Prostate tracers [18F]DCFPyL and [68Ga]PSMA comparison

Posted on: 10 July 2016Latest News,Research

A number of studies have been performed that compare the recently developed PET tracer for prostate cancer, Fluorine-18 labeled DCFPyL, with the Gallium-68 tracers that have been in use for a number of years.

A recent paper by Markus Dietlein et al 2015, published in the journal Molecular Imaging and Biology, is entitled: Comparison of [18F]DCFPyL and [68Ga]Ga-PSMA-HBED-CC for PSMA-PET Imaging in Patients with Relapsed Prostate Cancer.

It can be found at

In this study, a PET/CT scan with [18F]DCFPyL was performed in 14 patients with PSA relapse of prostate cancer, in addition to [68Ga]Ga-PSMA-HBED-CC PET/CT. A systematic comparison was carried out between results obtained with both tracers with regard to the number of detected PSMA-positive lesions, the standardized uptake value (SUV)max and the lesion to background ratios.

The paper draws the following conclusion:

“[18F]DCFPyL PET/CT provided a high image quality and visualized small prostate lesions with excellent sensitivity. [18F]DCFPyL represents a highly promising alternative to [68Ga]Ga-PSMA-HBED-CC for PSMA-PET/CT imaging in relapsed prostate cancer.”

DCFPyL was developed by Dr Marty Pomper and his group at Johns Hopkins University. Cyclotek has secured the exclusive licence for DCFPyL for Australia and New Zealand.

Cyclotek radiochemist Mathew Heald and Dr Peter Roselt of Peter MacCallum Cancer Centre, have successfully performed a technology transfer from Johns Hopkins for manufacture of DCFPyL. Cyclotek team is now validating the manufacturing process under GMP conditions.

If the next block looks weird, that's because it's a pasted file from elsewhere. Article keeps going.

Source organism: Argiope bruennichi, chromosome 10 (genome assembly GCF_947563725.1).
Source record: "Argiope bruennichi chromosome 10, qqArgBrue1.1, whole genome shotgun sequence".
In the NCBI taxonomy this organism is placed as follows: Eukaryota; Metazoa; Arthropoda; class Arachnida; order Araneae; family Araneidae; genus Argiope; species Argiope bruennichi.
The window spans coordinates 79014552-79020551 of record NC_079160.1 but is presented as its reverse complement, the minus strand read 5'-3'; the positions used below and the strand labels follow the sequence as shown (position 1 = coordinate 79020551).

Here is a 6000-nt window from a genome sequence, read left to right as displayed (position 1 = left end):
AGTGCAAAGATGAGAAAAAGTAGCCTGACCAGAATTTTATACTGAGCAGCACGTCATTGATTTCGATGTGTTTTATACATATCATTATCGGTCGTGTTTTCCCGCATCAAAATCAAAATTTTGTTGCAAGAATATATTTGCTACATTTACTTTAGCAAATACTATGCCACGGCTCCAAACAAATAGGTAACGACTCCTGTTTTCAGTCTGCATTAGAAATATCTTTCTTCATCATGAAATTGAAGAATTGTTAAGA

Cyclotek believes that in addition to the clinical benefits of DCFPyL, as outlined by Dietlein et al and others, this tracer will significantly benefit a large number of patients in regional centers, and in hospitals without in-house radiopharmacies. Ga-68 labeled tracers are only manufactured in limited amounts, and typically cannot be transported because of the short one hour half-life. Cyclotek will be able to supply DCFPyL in large amounts, throughout Australia and New Zealand, with similar manufacturing dynamics and logistics to other F-18 labeled tracers such as FDG.

Dr Rob Ware (Cyclotek Clinical Director) and Mr David Krenus (Regulatory Affairs Director) are working on protocols for two clinical trials.

The first trial scheduled to commence in September/October 2016, will include both DCFPyL and Ga-68 labeled tracer.

The second larger trial will be multi-centre [18F]DCFPyL, with sites in Australia and New Zealand, and will be designed and powered with the view to achieving marketing authorisation for DCFPyL.

For further information, please contact David Krenus ( or Dr Rob Ware (

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